The architecture of the first Spanish nuclear power plants


rchitecture represents a novel addition that has been scarcely addressed in the nuclear sector but has the potential to expand the technical and technological definition of its facilities. The aesthetic values associated with the work of architects have rarely been explored. This may be since the nuclear power plants design is traditionally associated with tasks performed by highly specialized technical teams, making collaboration with architects uncommon. In fact, until the 1970s, we can barely find quality references to draw upon in the international framework. This article aims to shed light on the anonymous and hardly known interventions carried out by renowned architects in the first Spanish nuclear power plants, which were projected and constructed between 1963 and 1972.

Telephone Pavilion (1972) at Vandellós NPP

The involvement of architects in the construction of nuclear power plants is a significant milestone in both the architecture and engineering fields. Spain’s decision to consistently incorporate architects is groundbreaking, as compared to other countries like the United Kingdom, which has only sporadically included renowned architects since the 1950s, or France, which formed a school of architects in the 1970s. The Spanish companies promoting these installations innovatively incorporated the necessary sensitivity and artistic knowledge of architects in the 1960s due to the concern of locating these plants in natural areas of high landscape value. While the technical and technological aspects of these facilities are determined by the industry, architects play a key role in their aesthetic definition by studying how to enhance the permanent expression of the enormous structures and incorporating interesting strategies to beautify and harmoniously integrate them into the landscape.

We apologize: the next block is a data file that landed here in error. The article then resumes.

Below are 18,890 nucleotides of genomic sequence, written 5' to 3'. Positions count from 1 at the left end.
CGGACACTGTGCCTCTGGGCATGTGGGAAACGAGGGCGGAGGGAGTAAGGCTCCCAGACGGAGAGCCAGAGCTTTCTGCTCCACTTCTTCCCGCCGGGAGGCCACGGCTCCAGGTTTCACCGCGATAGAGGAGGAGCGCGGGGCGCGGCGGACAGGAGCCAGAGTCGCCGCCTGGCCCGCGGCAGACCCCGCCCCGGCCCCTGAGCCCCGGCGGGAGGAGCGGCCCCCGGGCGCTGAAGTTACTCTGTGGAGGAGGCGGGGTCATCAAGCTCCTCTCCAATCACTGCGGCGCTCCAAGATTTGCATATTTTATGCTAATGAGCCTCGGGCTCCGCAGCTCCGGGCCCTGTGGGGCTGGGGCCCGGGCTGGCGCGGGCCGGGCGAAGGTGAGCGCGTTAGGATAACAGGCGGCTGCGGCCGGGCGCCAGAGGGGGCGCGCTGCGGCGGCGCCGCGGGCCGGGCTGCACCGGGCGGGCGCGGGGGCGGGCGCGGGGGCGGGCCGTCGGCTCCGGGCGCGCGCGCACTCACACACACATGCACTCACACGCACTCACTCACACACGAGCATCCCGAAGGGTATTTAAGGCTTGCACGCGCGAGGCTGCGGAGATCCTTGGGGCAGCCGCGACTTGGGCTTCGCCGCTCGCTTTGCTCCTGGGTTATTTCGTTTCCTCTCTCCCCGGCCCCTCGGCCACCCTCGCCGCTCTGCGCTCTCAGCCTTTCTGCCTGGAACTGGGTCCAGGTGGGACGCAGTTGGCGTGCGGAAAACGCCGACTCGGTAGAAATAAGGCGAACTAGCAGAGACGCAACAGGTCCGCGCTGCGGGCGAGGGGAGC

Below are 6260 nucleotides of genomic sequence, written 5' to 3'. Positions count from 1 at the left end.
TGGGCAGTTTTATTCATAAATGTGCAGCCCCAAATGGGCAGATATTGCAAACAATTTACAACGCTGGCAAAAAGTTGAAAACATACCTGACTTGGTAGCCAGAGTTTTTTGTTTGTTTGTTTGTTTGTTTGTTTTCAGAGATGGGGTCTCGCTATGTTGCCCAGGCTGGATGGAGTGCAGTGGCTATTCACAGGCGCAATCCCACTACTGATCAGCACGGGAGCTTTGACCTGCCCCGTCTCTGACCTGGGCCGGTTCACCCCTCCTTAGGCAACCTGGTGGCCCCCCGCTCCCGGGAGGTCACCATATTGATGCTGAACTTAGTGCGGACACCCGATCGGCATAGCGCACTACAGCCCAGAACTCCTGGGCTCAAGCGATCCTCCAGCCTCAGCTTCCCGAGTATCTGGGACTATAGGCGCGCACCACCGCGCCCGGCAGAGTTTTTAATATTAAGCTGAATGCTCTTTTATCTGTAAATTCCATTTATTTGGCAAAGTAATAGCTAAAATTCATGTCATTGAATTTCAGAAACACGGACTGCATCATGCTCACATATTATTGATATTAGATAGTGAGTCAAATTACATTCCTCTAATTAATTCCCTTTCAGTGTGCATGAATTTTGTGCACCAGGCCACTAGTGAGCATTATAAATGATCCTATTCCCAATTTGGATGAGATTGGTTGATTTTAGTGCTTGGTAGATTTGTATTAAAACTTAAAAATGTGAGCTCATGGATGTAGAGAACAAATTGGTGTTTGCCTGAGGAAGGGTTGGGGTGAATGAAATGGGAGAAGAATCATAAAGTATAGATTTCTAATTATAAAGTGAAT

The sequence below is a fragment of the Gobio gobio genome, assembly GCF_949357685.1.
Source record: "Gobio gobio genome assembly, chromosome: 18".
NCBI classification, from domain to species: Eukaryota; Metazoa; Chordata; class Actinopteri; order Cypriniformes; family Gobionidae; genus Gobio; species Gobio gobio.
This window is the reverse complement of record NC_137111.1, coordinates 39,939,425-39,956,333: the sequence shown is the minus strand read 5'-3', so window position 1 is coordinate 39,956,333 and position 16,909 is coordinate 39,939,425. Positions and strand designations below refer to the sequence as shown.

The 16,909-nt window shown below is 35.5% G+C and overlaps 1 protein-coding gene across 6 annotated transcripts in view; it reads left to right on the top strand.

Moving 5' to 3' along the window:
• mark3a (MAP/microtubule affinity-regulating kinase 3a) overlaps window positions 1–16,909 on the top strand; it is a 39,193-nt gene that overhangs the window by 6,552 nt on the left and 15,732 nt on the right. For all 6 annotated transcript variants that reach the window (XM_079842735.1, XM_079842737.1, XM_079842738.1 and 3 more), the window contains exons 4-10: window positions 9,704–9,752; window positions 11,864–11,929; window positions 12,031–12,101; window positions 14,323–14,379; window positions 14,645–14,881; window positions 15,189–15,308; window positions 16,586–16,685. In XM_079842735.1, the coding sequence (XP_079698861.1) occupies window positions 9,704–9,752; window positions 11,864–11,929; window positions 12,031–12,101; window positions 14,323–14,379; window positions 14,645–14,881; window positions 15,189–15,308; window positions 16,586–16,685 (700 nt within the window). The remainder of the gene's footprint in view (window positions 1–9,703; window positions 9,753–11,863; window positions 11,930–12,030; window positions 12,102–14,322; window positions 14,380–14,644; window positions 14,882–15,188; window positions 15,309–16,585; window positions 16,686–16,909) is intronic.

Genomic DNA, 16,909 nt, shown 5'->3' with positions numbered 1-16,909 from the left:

While technique and technology are focused on functionality, architecture allows for non-strictly functional variables, resulting in variations depending on the architect. As we conclude in this article, each analyzed installation can be defined as a combination of two parts. Not only do they replicate technological models exported from countries such as France and the United States, but they also incorporate notable differences in the program definition and envelope characteristics. Thus, the proposals presented in this article provide a valuable example of how architecture can enhance engineering efforts in defining installations, resulting in improved integration and aesthetics with minimal resources consumption.

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